Orioles add Evans in hurry Officials sign veteran hours after Fla. arrival

December 08, 1991|By Peter Schmuck | Peter Schmuck,Sun Staff Correspondent

MIAMI BEACH, Fla. -- The Baltimore Orioles didn't waste any time getting into the spirit of the winter meetings. They signed free-agent outfielder Dwight Evans to a one-year contract just two hours after club officials arrived in Florida.

General manager Roland Hemond announced yesterday afternoon that Evans had agreed to return for the 1992 season for a $900,000 non-guaranteed salary and a bonus program that could push his earnings past the $1.1 million he totaled in his first year with the club.

The winter meetings used to be baseball's annual trading convention, but the past few years the session has been more of a free-agent festival. The Evans contract was the first significant transaction announced at this year's meetings, which are being held at the Fontainebleau Hilton resort.

Evans, 40, batted .270 with six home runs and 38 RBI in a limited role last year, but made a successful return to the outfield after injuries restricted him to designated hitter duty in his final season (1990) with the Boston Red Sox.

He filed for free agency in November, apparently to look elsewhere for more playing time, but accepted the Orioles' offer on the final day for clubs to offer salary arbitration to their free agents.

"He had indicated that he liked it very much in Baltimore," Hemond said. "He had leanings toward returning. Right along, we had hope to get him back. We're very pleased."

The Orioles made no secret of their intentions. Manager John Oates said in September that he wanted Evans back for another year, but he also said that the veteran outfielder would come to spring training with little hope of being an everyday player. Evans never argued the point, but he left his options open by entering the free-agent market.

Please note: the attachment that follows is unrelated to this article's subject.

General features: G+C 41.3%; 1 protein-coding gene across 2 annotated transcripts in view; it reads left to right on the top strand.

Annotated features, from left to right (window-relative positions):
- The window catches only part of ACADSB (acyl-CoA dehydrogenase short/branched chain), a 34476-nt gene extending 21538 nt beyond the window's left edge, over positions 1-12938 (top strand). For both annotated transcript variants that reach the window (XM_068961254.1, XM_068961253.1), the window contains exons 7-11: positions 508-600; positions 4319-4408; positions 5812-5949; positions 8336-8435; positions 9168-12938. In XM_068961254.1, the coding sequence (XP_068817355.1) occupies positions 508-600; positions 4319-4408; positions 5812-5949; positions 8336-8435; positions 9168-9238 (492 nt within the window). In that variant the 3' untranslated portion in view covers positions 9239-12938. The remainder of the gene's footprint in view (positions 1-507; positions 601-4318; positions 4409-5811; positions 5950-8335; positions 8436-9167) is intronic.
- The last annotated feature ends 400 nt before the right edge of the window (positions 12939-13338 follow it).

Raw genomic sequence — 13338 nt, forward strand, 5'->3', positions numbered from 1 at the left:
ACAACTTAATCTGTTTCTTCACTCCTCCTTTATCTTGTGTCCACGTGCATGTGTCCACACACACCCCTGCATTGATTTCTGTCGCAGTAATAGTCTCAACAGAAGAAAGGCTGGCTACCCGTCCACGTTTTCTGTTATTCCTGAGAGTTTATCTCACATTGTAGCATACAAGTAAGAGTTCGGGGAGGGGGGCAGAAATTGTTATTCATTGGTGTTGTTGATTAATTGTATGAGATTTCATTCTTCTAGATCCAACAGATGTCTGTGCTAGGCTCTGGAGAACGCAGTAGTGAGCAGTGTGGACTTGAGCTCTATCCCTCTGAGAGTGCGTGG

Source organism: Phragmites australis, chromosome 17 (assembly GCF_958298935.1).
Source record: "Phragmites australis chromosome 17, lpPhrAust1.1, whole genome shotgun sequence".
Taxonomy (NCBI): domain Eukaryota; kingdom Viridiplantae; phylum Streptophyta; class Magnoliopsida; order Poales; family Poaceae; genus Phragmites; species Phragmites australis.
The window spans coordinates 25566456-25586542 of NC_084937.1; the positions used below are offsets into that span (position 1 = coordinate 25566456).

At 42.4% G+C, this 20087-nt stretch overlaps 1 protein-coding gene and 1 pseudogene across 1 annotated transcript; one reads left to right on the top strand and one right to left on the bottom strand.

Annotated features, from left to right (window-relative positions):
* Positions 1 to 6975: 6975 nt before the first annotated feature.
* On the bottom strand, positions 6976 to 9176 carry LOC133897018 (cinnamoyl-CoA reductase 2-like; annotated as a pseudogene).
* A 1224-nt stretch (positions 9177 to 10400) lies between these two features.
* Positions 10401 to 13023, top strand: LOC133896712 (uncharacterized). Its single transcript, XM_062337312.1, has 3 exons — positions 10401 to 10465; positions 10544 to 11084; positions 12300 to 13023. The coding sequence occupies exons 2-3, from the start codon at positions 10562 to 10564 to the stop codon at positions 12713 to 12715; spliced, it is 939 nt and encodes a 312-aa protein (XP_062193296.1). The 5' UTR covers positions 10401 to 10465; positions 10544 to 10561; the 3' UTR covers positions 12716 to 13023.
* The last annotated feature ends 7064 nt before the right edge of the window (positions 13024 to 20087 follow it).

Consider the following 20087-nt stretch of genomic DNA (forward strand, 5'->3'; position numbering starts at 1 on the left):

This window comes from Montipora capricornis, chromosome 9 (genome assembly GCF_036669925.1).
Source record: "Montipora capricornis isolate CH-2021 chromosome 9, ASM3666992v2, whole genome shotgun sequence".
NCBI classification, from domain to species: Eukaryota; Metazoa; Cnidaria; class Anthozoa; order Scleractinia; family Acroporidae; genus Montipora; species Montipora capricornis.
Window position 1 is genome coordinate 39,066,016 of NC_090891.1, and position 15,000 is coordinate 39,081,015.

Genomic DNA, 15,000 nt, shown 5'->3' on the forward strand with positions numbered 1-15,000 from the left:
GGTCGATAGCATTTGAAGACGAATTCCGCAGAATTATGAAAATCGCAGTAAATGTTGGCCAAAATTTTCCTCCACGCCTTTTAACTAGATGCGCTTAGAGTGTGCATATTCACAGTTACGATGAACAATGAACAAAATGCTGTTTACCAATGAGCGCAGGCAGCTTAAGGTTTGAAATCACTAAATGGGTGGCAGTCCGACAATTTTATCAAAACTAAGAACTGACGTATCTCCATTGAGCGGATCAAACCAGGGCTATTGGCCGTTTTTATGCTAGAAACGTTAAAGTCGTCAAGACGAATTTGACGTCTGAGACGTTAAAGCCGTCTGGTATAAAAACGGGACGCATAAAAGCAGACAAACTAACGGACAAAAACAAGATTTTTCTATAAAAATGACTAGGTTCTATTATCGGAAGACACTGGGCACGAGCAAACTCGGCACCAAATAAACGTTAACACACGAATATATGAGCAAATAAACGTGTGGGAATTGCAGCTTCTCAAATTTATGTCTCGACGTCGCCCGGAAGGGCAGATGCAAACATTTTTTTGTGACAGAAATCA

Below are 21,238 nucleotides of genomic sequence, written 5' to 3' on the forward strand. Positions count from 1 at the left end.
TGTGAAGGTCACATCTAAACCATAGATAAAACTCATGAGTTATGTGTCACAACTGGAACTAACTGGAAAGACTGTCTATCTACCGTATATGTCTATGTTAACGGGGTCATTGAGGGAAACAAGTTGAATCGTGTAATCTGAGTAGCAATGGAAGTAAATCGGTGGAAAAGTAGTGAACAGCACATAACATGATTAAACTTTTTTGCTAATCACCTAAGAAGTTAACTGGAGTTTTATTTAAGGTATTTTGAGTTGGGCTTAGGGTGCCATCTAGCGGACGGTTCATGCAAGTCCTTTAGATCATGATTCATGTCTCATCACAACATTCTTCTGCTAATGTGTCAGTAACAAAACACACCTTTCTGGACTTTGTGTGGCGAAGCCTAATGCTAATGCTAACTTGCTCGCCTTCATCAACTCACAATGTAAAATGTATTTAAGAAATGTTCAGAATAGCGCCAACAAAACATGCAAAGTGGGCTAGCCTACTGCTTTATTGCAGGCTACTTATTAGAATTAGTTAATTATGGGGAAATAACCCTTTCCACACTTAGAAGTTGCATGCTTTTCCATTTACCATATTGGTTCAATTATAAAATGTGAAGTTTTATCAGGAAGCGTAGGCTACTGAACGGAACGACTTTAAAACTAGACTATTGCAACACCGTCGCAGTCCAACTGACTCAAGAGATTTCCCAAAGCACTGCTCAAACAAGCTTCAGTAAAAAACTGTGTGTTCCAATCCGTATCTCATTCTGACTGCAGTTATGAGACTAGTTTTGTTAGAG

Hemond stopped short of placing any limitations on Evans' prospective playing time, but the club plans to use him as a part-time DH and a pinch-hit specialist who can play the outfield if needed.

"It all depends on how things develop," Hemond said. "He did a good job for us last year and it was a new role. Now, he's more acclimated to a part-time role."

Evans proved that he had recovered sufficiently from a chronic back injury to play regularly in the outfield, but he ceded right field to rookie Chito Martinez after a sore Achilles' tendon forced Evans onto the disabled list in June.

He still managed to appear in more than 100 games and batted only two points below his career batting average (.272). He also ranked among the top four pinch hitters in the American League with a .400 average.

The solid statistics were nice, but the Orioles could have found a dozen less expensive players with similar 1991 credentials. That wasn't the point. The club wants Evans' 19 years of major-league experience to rub off on the young players who figure prominently in the team's plans for next season.

"At the end of last year, Chito Martinez said, 'Boy, did I get some great help from Dwight Evans,' " Hemond said. "That shows the kind of player he is. Here was a player who was taking playing time away from him and he was still willing to help."

Evans will get the entire $900,000 base salary if he is on the Orioles roster on Opening Day. If he does not make the club, he would receive about $150,000 in severance pay.

Last year, he went to spring training with a contract that guaranteed him $300,000, but his base salary rose to $800,000 when he made the club and incentives for games played added another $300,000 to the equation.

NOTES: Free-agent P Kirk McCaskill plans to travel to Baltimore next week to meet face-to-face with Orioles officials. He may also meet with the Red Sox while he is on the East Coast. . . . The Orioles named former Expos scout Manny Estrada their international scouting supervisor. He'll oversee scouting in the Dominican Republic, Venezuela, Mexico, Panama, Australia, the Netherland Antilles and other parts of the world. "I think it is the logical follow-up to our stated intention to increase the emphasis on scouting and player development," scouting director Gary Nichols said. . . . The club also hired former Cubs farmhand Harry Shelton, 27, to scout the Northern Florida area. . . . Hemond was scheduled to meet with the Phillies late last night -- his first meeting with another club.

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